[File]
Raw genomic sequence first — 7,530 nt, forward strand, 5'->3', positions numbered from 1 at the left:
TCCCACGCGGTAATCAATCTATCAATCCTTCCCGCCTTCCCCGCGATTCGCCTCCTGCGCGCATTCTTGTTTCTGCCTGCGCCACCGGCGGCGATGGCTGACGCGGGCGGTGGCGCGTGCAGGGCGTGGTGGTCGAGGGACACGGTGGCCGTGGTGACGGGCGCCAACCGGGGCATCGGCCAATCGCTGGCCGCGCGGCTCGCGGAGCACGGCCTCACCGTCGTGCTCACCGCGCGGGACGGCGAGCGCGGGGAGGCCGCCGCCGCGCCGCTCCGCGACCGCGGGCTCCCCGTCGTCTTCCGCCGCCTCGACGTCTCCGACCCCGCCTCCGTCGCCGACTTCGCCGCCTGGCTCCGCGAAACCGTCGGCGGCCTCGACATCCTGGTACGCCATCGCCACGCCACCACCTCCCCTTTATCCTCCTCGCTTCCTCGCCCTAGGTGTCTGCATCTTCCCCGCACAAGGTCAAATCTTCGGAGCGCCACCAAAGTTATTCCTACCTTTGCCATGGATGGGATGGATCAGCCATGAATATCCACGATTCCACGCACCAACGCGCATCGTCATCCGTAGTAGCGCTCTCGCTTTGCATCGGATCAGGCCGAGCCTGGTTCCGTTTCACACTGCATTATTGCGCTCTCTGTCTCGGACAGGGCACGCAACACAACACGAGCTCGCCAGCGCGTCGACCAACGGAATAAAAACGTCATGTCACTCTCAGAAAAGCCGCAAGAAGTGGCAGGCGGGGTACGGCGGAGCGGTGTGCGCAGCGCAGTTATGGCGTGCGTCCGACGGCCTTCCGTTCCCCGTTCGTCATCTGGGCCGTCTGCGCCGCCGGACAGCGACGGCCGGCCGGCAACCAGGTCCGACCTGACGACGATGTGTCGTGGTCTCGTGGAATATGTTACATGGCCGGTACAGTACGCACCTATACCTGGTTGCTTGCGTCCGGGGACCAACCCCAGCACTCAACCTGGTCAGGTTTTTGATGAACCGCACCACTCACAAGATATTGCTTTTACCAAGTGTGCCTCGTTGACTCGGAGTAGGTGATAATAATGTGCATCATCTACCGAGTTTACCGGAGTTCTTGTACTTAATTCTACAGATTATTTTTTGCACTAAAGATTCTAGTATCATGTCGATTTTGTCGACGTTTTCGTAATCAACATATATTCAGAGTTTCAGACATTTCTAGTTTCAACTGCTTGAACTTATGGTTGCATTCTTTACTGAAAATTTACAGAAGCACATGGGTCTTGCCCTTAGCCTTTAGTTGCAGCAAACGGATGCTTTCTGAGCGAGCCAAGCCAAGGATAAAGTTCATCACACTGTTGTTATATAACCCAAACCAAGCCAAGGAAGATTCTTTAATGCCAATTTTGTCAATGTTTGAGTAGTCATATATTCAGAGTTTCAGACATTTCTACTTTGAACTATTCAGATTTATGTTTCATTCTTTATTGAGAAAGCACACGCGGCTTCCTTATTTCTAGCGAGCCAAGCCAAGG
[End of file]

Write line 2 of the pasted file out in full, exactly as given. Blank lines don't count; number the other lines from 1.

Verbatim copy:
TCCCACGCGGTAATCAATCTATCAATCCTTCCCGCCTTCCCCGCGATTCGCCTCCTGCGCGCATTCTTGTTTCTGCCTGCGCCACCGGCGGCGATGGCTGACGCGGGCGGTGGCGCGTGCAGGGCGTGGTGGTCGAGGGACACGGTGGCCGTGGTGACGGGCGCCAACCGGGGCATCGGCCAATCGCTGGCCGCGCGGCTCGCGGAGCACGGCCTCACCGTCGTGCTCACCGCGCGGGACGGCGAGCGCGGGGAGGCCGCCGCCGCGCCGCTCCGCGACCGCGGGCTCCCCGTCGTCTTCCGCCGCCTCGACGTCTCCGACCCCGCCTCCGTCGCCGACTTCGCCGCCTGGCTCCGCGAAACCGTCGGCGGCCTCGACATCCTGGTACGCCATCGCCACGCCACCACCTCCCCTTTATCCTCCTCGCTTCCTCGCCCTAGGTGTCTGCATCTTCCCCGCACAAGGTCAAATCTTCGGAGCGCCACCAAAGTTATTCCTACCTTTGCCATGGATGGGATGGATCAGCCATGAATATCCACGATTCCACGCACCAACGCGCATCGTCATCCGTAGTAGCGCTCTCGCTTTGCATCGGATCAGGCCGAGCCTGGTTCCGTTTCACACTGCATTATTGCGCTCTCTGTCTCGGACAGGGCACGCAACACAACACGAGCTCGCCAGCGCGTCGACCAACGGAATAAAAACGTCATGTCACTCTCAGAAAAGCCGCAAGAAGTGGCAGGCGGGGTACGGCGGAGCGGTGTGCGCAGCGCAGTTATGGCGTGCGTCCGACGGCCTTCCGTTCCCCGTTCGTCATCTGGGCCGTCTGCGCCGCCGGACAGCGACGGCCGGCCGGCAACCAGGTCCGACCTGACGACGATGTGTCGTGGTCTCGTGGAATATGTTACATGGCCGGTACAGTACGCACCTATACCTGGTTGCTTGCGTCCGGGGACCAACCCCAGCACTCAACCTGGTCAGGTTTTTGATGAACCGCACCACTCACAAGATATTGCTTTTACCAAGTGTGCCTCGTTGACTCGGAGTAGGTGATAATAATGTGCATCATCTACCGAGTTTACCGGAGTTCTTGTACTTAATTCTACAGATTATTTTTTGCACTAAAGATTCTAGTATCATGTCGATTTTGTCGACGTTTTCGTAATCAACATATATTCAGAGTTTCAGACATTTCTAGTTTCAACTGCTTGAACTTATGGTTGCATTCTTTACTGAAAATTTACAGAAGCACATGGGTCTTGCCCTTAGCCTTTAGTTGCAGCAAACGGATGCTTTCTGAGCGAGCCAAGCCAAGGATAAAGTTCATCACACTGTTGTTATATAACCCAAACCAAGCCAAGGAAGATTCTTTAATGCCAATTTTGTCAATGTTTGAGTAGTCATATATTCAGAGTTTCAGACATTTCTACTTTGAACTATTCAGATTTATGTTTCATTCTTTATTGAGAAAGCACACGCGGCTTCCTTATTTCTAGCGAGCCAAGCCAAGG